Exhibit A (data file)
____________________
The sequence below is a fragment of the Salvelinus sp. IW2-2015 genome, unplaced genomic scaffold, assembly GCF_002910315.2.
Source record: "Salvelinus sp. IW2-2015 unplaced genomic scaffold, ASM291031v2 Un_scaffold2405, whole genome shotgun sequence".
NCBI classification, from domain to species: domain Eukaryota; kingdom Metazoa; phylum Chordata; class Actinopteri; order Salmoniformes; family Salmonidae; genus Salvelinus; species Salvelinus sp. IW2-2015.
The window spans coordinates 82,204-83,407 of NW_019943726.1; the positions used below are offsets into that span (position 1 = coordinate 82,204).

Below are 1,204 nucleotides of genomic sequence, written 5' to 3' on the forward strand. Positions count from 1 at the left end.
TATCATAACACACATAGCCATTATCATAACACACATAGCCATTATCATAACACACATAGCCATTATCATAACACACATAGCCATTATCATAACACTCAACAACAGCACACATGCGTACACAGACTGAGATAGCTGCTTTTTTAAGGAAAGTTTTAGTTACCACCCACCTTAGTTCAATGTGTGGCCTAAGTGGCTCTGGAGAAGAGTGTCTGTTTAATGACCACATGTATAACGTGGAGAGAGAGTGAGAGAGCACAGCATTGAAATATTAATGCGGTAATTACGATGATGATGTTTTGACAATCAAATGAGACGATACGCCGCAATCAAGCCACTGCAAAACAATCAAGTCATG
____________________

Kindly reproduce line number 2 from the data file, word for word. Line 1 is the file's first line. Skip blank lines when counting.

Source record: "Salvelinus sp. IW2-2015 unplaced genomic scaffold, ASM291031v2 Un_scaffold2405, whole genome shotgun sequence".